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What's wrong with the American news media?

By Daniel G. Jennings
web posted November 4, 2002

Bashing and criticizing the news media has become a national sport in the United States. A whole library full of books attacking every aspect of the news media has been written and published, and a small army of commentators including Rush Limbaugh, Steve Brill and Bill O'Reilly is making a good living attacking the news media. These observers have done a good job of identifying many of the symptoms afflicting the news media; unfortunately, they have failed to diagnose the disease that is causing them or to offer a cure for it.

Therefore, I shall attempt to identify the disease, the main problems with the news media, and the way it gathers, reports and presents the news. I won't offer any solutions, I'll just try to state what the fundamental problems with the media are and put them out for discussion. I've identified these problems through years of working in the media and in my own reading and watching the news.

The first and most serious problem with our news media is that of dishonesty. The American news media has become fundamentally dishonest. In fact, a culture of dishonesty now prevails in American newsrooms. We can see this in the media's claims of objectivity: the big three TV networks, the cable news networks, PBS, the major newspapers, the wire services, and the news magazines all claim to be objective and unbiased. Yet it is obvious, to all but the most naïve reader or viewer, that they are biased in favor of left-wing positions.

Other examples of this dishonesty abound. The news media claims to champion the underdog and the common people, yet it espouses and promotes an ideology that is hostile to the values and beliefs of the common people. Those who work in the news media claim not to be interested in money or the trappings of wealth, yet they compete ferociously for huge salaries and the trappings of wealth. News management claims to champion the cause of diversity and equality for people of all races, yet CBS news executives only ran news stories that featured white faces as veteran CBS newsman Bruce Goldberg revealed in his excellent book, Bias.

Going hand in hand with the fundamental dishonesty of America's news media is the second problem: hypocrisy. The news media claims to disdain capitalism and profit, yet most media outlets are part of huge for profit corporations that engage in fierce, often cutthroat, competition. Media figures draw huge salaries and their news reporting often reflects the interests of the big corporations they work for rather than the public interest. The media claims to operate in the public interest, yet it often operates in its own interest.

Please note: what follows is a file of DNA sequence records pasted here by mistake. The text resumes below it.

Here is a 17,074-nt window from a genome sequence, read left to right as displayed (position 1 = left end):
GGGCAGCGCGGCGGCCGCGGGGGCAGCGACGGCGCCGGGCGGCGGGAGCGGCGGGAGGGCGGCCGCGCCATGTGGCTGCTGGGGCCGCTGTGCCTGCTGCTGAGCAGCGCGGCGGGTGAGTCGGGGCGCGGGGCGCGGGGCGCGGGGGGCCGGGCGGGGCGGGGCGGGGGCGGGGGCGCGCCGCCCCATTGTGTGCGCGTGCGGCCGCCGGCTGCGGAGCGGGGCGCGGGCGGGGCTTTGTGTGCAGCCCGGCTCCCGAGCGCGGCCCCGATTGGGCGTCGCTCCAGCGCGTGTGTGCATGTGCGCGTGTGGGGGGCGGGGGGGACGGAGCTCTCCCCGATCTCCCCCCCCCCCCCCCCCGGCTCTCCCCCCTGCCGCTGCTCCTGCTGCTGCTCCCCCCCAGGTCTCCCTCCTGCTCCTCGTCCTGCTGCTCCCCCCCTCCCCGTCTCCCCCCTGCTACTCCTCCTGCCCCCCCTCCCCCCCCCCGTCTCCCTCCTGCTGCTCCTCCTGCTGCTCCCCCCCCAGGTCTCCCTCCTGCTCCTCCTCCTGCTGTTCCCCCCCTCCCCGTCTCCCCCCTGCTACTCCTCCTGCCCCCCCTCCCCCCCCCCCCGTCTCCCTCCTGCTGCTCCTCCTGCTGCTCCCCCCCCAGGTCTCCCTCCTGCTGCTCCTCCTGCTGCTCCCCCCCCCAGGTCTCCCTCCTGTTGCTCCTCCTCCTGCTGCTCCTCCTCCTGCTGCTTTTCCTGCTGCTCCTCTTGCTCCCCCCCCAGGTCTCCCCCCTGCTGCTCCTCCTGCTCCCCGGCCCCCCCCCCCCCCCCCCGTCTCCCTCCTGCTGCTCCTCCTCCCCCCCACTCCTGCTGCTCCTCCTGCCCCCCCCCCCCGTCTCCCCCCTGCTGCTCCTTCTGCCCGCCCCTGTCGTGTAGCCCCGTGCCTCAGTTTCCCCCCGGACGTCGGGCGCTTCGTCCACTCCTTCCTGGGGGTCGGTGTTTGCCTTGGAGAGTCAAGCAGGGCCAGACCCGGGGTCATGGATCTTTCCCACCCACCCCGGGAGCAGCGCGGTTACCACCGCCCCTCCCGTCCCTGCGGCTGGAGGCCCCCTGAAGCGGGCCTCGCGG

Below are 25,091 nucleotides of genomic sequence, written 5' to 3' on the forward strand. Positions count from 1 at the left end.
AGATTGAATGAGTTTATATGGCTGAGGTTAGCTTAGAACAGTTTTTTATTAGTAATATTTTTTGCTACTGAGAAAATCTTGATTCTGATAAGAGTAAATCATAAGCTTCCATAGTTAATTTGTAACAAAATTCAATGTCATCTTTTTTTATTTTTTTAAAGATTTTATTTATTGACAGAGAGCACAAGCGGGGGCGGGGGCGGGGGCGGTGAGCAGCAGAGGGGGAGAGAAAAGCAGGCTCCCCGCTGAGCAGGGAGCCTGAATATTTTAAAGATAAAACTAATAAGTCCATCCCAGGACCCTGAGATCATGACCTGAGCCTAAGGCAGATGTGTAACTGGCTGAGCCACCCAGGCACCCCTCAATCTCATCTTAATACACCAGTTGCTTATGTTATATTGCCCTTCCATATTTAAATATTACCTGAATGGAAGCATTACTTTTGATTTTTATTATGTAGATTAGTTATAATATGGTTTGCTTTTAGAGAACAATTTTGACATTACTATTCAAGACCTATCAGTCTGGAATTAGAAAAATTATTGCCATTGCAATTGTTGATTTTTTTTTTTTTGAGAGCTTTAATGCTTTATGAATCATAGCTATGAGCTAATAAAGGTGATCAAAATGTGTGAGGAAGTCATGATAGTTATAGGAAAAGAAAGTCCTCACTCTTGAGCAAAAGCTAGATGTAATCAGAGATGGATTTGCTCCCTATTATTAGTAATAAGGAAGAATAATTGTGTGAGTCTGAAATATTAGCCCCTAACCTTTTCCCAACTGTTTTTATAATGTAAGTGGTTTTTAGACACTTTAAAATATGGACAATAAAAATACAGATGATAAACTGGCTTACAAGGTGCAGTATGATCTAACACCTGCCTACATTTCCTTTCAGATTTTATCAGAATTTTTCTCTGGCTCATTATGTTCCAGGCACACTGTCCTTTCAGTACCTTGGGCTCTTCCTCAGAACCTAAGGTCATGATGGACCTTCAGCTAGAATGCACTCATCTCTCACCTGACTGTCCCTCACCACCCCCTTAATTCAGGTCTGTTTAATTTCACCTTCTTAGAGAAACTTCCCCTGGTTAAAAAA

For example, most media professionals favor so-called campaign finance reform, basically restricting the amount of money political candidates and their supporters can spend on advertising and campaigns. The news media claims that its support of such reform is motivated by a desire for "clean" politics. But, as Rush Limbaugh has pointed out, restricting campaign funding will greatly increase the news media's power and influence as it becomes the sole source of information about political campaigns.

The third fundamental problem facing the news media is that of arrogance. Journalists no longer feel bound by the same rules and values as the rest of us. They feel free not to participate in their communities, and, even worse, believe that they have a moral right to force their values upon the rest of us. Many journalists now feel that they have a moral right to manufacture stories and distort news coverage in order to promote the causes they believe in. Some journalists now believe that they are superior beings who have a right to dictate what the rest of us believe. To make matters worse, most journalists spend much of their time and effort trying to impress the media elite so they can join it to share its wealth and power rather than really trying to report the news.

The dishonesty, hypocrisy and arrogance that is prevalent throughout America's news media poses a serious danger to our country's future. A nation like ours needs a free press that is willing and able to present its citizens with an honest and unbiased picture of the world around it. There is no way that today's American news media, which is so dishonest, hypocritical and arrogant, can fulfill that role.

Daniel G. Jennings is a freelance writer and journalist who lives and works in Denver, CO. He has worked as a reporter and editor for daily and weekly newspapers in five states.

Other related stories: (open in a new window)

  • Telling the whole story by Steven Martinovich (January 7, 2002)
    Steve Martinovich reviews Bernard Goldberg's Bias: A CBS Insider Exposes How the Media Distort the News, an whistleblowing account of media bias
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